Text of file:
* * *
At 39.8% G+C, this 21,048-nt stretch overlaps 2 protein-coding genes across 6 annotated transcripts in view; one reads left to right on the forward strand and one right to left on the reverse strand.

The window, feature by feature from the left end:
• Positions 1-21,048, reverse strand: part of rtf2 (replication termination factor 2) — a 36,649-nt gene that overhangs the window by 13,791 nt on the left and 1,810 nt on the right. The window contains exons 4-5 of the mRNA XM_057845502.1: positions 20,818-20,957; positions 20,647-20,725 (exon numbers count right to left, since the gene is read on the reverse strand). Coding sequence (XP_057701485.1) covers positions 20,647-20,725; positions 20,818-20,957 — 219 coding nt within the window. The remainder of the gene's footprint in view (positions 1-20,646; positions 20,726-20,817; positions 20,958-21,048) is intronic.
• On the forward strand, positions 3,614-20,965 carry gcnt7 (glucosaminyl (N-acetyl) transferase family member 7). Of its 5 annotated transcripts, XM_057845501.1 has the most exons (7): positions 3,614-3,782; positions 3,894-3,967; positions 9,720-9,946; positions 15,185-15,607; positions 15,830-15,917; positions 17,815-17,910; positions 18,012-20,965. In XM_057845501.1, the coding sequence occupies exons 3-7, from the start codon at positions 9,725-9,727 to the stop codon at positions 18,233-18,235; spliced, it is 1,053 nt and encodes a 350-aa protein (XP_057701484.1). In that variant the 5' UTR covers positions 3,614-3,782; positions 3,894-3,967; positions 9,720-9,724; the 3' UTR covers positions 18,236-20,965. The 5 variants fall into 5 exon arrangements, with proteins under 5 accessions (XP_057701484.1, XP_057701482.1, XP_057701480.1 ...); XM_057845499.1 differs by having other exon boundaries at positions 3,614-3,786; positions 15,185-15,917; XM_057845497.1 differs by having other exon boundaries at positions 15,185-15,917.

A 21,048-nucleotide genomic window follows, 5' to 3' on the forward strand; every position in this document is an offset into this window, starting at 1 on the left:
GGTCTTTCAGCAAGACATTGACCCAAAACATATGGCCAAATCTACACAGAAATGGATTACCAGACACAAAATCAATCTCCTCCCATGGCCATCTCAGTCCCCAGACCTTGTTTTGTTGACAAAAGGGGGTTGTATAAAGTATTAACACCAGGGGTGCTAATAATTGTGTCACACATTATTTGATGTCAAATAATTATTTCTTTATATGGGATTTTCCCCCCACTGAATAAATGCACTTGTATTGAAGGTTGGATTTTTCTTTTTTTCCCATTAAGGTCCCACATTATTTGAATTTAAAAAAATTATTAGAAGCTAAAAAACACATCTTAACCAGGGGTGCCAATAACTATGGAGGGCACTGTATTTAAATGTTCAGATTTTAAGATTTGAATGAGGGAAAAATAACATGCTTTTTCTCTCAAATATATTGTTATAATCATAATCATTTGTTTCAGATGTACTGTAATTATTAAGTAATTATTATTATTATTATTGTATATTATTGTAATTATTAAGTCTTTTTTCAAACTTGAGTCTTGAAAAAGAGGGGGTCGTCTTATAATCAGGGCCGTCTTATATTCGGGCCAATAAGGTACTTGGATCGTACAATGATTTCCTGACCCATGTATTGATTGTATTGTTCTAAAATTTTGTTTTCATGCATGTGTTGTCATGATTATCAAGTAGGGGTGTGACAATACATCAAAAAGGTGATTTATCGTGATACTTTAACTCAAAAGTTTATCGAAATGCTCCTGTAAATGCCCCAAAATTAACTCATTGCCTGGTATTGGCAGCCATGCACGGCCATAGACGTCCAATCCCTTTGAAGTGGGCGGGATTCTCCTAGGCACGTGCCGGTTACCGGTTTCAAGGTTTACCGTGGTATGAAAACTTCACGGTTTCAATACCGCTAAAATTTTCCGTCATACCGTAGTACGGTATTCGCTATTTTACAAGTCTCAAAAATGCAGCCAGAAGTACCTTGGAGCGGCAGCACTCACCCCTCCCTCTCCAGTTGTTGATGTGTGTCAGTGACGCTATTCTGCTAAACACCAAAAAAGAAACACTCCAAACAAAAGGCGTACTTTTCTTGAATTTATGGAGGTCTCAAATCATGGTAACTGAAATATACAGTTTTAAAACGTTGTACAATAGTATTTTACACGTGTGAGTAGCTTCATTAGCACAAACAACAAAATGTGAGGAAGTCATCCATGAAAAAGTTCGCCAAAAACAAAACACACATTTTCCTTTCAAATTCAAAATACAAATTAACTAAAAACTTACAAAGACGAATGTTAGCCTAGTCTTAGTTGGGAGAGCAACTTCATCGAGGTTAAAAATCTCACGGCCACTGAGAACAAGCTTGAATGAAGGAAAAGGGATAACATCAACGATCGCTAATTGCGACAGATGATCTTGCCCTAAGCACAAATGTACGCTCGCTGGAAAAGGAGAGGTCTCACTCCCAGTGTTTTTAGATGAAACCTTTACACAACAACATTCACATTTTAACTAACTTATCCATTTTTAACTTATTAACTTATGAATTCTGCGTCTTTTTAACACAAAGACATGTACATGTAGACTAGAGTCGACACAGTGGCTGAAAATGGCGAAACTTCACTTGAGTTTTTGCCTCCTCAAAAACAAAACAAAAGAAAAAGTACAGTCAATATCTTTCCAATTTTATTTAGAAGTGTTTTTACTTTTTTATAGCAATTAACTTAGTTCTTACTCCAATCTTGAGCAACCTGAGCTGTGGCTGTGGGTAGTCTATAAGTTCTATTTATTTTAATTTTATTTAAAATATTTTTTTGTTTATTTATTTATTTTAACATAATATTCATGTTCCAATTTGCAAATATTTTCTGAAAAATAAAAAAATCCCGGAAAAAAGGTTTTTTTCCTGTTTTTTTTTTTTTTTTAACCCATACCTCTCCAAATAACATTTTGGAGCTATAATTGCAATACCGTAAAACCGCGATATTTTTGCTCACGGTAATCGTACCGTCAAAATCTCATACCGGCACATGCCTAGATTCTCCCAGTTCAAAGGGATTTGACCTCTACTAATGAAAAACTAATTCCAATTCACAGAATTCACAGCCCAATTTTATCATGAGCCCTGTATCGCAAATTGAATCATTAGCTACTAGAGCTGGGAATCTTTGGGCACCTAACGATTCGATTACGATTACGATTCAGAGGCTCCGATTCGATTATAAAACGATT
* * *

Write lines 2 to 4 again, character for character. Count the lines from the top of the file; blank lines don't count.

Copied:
The window, feature by feature from the left end:
• Positions 1-21,048, reverse strand: part of rtf2 (replication termination factor 2) — a 36,649-nt gene that overhangs the window by 13,791 nt on the left and 1,810 nt on the right. The window contains exons 4-5 of the mRNA XM_057845502.1: positions 20,818-20,957; positions 20,647-20,725 (exon numbers count right to left, since the gene is read on the reverse strand). Coding sequence (XP_057701485.1) covers positions 20,647-20,725; positions 20,818-20,957 — 219 coding nt within the window. The remainder of the gene's footprint in view (positions 1-20,646; positions 20,726-20,817; positions 20,958-21,048) is intronic.
• On the forward strand, positions 3,614-20,965 carry gcnt7 (glucosaminyl (N-acetyl) transferase family member 7). Of its 5 annotated transcripts, XM_057845501.1 has the most exons (7): positions 3,614-3,782; positions 3,894-3,967; positions 9,720-9,946; positions 15,185-15,607; positions 15,830-15,917; positions 17,815-17,910; positions 18,012-20,965. In XM_057845501.1, the coding sequence occupies exons 3-7, from the start codon at positions 9,725-9,727 to the stop codon at positions 18,233-18,235; spliced, it is 1,053 nt and encodes a 350-aa protein (XP_057701484.1). In that variant the 5' UTR covers positions 3,614-3,782; positions 3,894-3,967; positions 9,720-9,724; the 3' UTR covers positions 18,236-20,965. The 5 variants fall into 5 exon arrangements, with proteins under 5 accessions (XP_057701484.1, XP_057701482.1, XP_057701480.1 ...); XM_057845499.1 differs by having other exon boundaries at positions 3,614-3,786; positions 15,185-15,917; XM_057845497.1 differs by having other exon boundaries at positions 15,185-15,917.